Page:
Monday, March 30, 2015

Seattle: Day Trip to Vashon-Maury Island

Since my husband and I come back to Seattle quite often, I thought it might be nice to take him to some of the islands around the Puget Sound.  It's a great way of seeing the greater Seattle area and also experience something new!

We'd just been over to Bainbridge Island last week, so this week we decided on heading over to Vashon Island.  

Vashon Island is a great place to visit when you want to visit:

1.  Discovering beaches or parks

2.  Want to shop in local Vashon art, curio, and antique shops

3.  Doing some outdoor activities:  kayaking or biking

How to get to Vashon:
From Seattle, we caught the Washington State Ferry from Fauntleroy (West Seattle) to Vashon Island.

The fair depends on the vehicle/passengers

We drove over and had three adults, which came out to under $35 USD.

***Some photos of Vashon's main town area***

One of the handful of gallery and art shops

Pacific Northwest gear

The town center stretches a few streets

Our favorite shop because it was stocked with antiques

Kona Coffee!

The Vashon-Maury Island Heritage Museum

The mural where we parked

Another beautiful mural
After we walked the downtown area, we drove around the island to check out some of the beaches.  We actually didn't really know what to expect.  We sort of just punched in places onto the GPS and sought out such places as KVI BEACH, which was a nice find.

It was a nice find because it was one of those beaches that were filled with rocks!   And skipping rocks on the Puget Sound is one of our pastimes!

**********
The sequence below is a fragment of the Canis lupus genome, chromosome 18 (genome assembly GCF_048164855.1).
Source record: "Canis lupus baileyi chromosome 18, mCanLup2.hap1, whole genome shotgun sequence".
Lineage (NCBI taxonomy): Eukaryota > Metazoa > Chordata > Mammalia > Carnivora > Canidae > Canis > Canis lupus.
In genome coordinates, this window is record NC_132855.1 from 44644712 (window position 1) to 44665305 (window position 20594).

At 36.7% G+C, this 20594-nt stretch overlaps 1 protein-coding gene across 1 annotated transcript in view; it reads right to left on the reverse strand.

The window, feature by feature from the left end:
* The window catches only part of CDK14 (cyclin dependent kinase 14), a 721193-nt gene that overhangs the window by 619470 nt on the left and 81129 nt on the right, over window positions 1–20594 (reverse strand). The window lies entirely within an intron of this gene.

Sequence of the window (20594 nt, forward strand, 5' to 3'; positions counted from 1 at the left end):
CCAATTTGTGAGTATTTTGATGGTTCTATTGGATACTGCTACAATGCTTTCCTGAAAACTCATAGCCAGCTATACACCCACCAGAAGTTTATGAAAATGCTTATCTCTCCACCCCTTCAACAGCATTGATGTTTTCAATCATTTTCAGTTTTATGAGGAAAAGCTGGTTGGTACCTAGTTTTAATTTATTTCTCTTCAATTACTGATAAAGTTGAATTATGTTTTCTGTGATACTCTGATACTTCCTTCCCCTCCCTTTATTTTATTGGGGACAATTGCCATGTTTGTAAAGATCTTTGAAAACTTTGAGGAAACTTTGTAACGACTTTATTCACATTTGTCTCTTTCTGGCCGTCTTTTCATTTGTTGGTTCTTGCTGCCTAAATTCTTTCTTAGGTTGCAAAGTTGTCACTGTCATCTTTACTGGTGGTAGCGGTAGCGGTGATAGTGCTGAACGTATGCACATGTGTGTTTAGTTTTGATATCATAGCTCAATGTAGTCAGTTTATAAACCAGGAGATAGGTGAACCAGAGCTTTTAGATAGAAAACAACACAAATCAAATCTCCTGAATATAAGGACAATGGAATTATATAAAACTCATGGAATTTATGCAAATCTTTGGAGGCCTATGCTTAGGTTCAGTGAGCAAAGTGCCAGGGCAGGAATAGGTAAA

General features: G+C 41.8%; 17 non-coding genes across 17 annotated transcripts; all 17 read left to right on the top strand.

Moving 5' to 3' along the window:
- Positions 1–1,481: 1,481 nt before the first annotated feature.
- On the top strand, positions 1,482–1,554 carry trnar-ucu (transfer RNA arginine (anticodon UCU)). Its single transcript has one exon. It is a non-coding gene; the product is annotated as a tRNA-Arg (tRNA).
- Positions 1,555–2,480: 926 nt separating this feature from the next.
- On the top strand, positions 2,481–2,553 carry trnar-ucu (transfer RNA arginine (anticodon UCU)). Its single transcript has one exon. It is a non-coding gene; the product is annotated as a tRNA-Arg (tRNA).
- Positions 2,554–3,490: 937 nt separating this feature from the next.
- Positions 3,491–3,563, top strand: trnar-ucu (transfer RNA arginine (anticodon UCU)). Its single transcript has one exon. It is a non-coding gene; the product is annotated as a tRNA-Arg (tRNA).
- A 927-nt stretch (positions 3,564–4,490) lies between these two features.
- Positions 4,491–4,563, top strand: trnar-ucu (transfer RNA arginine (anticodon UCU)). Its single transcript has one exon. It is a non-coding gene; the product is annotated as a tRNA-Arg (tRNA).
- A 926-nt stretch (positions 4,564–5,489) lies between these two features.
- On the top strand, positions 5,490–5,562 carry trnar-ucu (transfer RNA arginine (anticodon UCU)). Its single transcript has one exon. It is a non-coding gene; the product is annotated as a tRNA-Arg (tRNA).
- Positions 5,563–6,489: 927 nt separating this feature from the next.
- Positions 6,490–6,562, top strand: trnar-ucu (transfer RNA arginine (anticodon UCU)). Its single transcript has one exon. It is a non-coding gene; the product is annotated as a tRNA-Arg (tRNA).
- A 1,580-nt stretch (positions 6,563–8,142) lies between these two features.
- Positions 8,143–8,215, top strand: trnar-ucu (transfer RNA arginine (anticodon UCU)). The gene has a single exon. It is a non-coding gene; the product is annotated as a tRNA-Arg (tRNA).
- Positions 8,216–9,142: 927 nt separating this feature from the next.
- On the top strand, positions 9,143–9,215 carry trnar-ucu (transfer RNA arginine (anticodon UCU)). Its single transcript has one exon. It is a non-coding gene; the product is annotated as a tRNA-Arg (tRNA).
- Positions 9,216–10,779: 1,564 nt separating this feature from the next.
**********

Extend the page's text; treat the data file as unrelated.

Driving around is a pleasure in itself because it's lovely to see how the Vashon Island locals live.

For lunch, we headed back into town and asked around at which places were highly recommended.  Two of the people we asked said to try The Hardware Store.  So, we headed on into The Hardware Store and were really satisfied with everything.  They had amazing service, great food, and an awesome ambiance.


The Vashon Breakfast

Fish and Chips

In the afternoon we drove over to Maury Island's Pt. Robinson Park.  Our waitress said that this was one of the most beautiful scenic spots on the Island.  It was probably about 4 miles from downtown Vashon.  The main draw, for us, was probably the lighthouse.  Who doesn't love lighthouses?

Mout Rainier off in the distance

Spending the day on Vashon was quite relaxing.  Next time we head over here, we are planning to bring our bikes.  The roads are so smooth and long and winding and just perfect for biking.

Friday, March 27, 2015

Seattle: Chinatown

I feel like Chinatowns are always popular places to visit when in any big city.  Seattle's Chinatown (International District) is pretty all right.  Mainly, it's a place to see some of Seattle's oldest buildings, eat some Chinese/Japanese/Vietnamese/Asian food, shop at the Uwajimaya, and probably see the latest exhibit at the Wing Luke Museum.

Uwajimaya is one of the main reasons I would find myself down in Chinatown.  It is an awesome Asian food market, where you can get food products from China, Japan, the Philippines, Korea, and even Hong Kong.  We went down here, initially to get some groceries for the hot pot that we wanted to make for my family, but ended up buying most of our groceries elsewhere.

Chinatown has some of the most beautiful buildings in the Seattle area.  There is a lot of history that went down in this neighborhood, most of which can be learned by talking to some of the tour guides at the Wing Luke Museum.